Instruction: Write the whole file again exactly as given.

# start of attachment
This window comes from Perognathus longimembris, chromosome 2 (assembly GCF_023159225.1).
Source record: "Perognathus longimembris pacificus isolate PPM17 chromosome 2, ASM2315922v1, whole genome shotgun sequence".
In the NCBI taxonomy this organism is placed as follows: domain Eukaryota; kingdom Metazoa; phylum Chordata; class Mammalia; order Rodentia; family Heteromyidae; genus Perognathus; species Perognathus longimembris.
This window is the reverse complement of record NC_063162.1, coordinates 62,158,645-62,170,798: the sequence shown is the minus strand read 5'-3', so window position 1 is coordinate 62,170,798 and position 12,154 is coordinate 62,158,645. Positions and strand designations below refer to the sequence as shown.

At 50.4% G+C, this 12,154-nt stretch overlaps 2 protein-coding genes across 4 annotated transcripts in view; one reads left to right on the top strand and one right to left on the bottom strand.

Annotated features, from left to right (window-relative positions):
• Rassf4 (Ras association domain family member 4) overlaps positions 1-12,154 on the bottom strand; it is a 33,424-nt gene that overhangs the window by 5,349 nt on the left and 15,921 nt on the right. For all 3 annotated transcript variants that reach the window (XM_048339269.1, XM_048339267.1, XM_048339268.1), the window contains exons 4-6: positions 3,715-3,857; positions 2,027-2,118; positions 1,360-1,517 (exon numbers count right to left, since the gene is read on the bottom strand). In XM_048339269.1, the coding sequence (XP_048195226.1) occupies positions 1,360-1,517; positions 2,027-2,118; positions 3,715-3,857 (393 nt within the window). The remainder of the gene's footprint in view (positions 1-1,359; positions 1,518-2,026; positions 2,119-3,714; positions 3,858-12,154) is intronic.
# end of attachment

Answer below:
This window comes from Perognathus longimembris, chromosome 2 (assembly GCF_023159225.1).
Source record: "Perognathus longimembris pacificus isolate PPM17 chromosome 2, ASM2315922v1, whole genome shotgun sequence".
In the NCBI taxonomy this organism is placed as follows: domain Eukaryota; kingdom Metazoa; phylum Chordata; class Mammalia; order Rodentia; family Heteromyidae; genus Perognathus; species Perognathus longimembris.
This window is the reverse complement of record NC_063162.1, coordinates 62,158,645-62,170,798: the sequence shown is the minus strand read 5'-3', so window position 1 is coordinate 62,170,798 and position 12,154 is coordinate 62,158,645. Positions and strand designations below refer to the sequence as shown.

At 50.4% G+C, this 12,154-nt stretch overlaps 2 protein-coding genes across 4 annotated transcripts in view; one reads left to right on the top strand and one right to left on the bottom strand.

Annotated features, from left to right (window-relative positions):
• Rassf4 (Ras association domain family member 4) overlaps positions 1-12,154 on the bottom strand; it is a 33,424-nt gene that overhangs the window by 5,349 nt on the left and 15,921 nt on the right. For all 3 annotated transcript variants that reach the window (XM_048339269.1, XM_048339267.1, XM_048339268.1), the window contains exons 4-6: positions 3,715-3,857; positions 2,027-2,118; positions 1,360-1,517 (exon numbers count right to left, since the gene is read on the bottom strand). In XM_048339269.1, the coding sequence (XP_048195226.1) occupies positions 1,360-1,517; positions 2,027-2,118; positions 3,715-3,857 (393 nt within the window). The remainder of the gene's footprint in view (positions 1-1,359; positions 1,518-2,026; positions 2,119-3,714; positions 3,858-12,154) is intronic.